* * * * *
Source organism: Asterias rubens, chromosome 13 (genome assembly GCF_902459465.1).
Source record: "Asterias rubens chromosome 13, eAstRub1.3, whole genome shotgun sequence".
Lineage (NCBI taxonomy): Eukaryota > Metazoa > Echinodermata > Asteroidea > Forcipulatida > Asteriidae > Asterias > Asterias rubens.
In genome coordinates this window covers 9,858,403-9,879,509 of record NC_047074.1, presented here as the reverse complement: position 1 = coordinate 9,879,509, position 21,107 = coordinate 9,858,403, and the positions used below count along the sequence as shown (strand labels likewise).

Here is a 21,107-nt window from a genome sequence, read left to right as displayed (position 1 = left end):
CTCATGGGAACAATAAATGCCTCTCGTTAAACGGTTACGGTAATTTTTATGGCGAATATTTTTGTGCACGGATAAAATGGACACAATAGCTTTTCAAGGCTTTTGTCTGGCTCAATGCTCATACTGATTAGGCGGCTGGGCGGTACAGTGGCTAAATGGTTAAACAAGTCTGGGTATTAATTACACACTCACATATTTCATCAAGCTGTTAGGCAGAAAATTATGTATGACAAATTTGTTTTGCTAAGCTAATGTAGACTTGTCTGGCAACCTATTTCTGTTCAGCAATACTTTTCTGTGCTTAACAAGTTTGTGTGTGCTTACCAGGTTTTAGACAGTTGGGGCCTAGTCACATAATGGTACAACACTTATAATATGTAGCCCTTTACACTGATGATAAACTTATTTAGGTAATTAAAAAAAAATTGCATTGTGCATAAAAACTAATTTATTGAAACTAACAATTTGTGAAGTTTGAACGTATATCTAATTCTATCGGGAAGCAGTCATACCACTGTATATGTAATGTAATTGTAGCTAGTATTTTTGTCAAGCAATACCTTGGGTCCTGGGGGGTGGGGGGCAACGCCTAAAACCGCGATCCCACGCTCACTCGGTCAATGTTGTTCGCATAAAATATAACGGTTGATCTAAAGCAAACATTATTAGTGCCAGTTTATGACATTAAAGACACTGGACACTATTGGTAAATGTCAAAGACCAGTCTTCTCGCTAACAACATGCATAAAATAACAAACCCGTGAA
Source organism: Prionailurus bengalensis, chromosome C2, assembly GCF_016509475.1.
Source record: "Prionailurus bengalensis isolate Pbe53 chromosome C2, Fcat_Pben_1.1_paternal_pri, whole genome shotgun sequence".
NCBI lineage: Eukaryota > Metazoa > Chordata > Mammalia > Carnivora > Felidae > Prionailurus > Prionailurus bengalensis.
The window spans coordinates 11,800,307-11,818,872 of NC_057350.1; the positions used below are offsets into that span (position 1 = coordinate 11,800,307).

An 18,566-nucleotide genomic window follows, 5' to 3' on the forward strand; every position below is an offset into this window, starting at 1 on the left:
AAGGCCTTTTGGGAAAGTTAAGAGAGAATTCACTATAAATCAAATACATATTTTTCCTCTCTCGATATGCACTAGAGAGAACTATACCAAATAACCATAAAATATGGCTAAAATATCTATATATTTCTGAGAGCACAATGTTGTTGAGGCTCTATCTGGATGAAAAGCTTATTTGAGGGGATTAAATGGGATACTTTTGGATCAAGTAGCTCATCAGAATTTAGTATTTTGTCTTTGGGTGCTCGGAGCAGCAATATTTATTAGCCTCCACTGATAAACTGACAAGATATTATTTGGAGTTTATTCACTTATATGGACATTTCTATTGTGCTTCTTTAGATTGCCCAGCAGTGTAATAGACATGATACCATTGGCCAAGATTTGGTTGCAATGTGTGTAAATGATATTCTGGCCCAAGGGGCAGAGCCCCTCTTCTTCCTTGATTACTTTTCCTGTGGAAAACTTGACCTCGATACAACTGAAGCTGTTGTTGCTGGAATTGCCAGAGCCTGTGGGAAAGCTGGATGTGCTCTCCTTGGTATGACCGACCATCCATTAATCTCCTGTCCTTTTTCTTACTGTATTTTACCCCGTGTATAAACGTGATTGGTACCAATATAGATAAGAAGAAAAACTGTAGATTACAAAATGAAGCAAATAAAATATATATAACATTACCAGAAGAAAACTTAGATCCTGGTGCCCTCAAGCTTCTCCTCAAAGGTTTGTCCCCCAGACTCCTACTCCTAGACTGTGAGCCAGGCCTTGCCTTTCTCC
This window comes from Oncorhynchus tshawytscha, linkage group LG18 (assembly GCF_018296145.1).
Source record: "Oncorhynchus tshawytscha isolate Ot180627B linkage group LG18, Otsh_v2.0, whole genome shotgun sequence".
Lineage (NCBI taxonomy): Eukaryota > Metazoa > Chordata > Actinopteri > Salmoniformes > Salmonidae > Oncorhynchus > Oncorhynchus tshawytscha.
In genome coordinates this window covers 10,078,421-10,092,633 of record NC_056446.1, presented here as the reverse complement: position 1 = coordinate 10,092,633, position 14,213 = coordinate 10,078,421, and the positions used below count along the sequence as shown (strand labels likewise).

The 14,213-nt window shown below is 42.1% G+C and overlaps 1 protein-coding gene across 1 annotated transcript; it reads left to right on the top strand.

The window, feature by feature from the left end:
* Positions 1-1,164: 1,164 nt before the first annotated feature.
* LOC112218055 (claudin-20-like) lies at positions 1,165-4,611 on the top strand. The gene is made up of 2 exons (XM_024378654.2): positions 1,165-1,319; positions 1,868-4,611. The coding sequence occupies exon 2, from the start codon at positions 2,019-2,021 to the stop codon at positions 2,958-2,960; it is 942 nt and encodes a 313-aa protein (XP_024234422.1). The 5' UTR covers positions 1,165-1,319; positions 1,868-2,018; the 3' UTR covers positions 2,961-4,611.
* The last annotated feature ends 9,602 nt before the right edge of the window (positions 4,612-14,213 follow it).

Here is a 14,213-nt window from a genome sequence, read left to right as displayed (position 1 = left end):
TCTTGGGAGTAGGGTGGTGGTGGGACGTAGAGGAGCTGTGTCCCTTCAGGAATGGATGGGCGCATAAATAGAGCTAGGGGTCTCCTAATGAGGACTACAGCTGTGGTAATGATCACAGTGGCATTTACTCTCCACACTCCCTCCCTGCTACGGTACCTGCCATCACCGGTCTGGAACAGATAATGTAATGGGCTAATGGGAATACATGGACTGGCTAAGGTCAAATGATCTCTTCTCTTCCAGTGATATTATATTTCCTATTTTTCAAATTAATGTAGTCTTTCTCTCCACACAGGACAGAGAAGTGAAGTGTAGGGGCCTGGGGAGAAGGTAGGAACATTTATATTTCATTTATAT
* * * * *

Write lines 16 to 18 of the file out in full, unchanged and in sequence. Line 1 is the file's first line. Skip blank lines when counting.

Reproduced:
In genome coordinates this window covers 10,078,421-10,092,633 of record NC_056446.1, presented here as the reverse complement: position 1 = coordinate 10,092,633, position 14,213 = coordinate 10,078,421, and the positions used below count along the sequence as shown (strand labels likewise).

The 14,213-nt window shown below is 42.1% G+C and overlaps 1 protein-coding gene across 1 annotated transcript; it reads left to right on the top strand.

The window, feature by feature from the left end: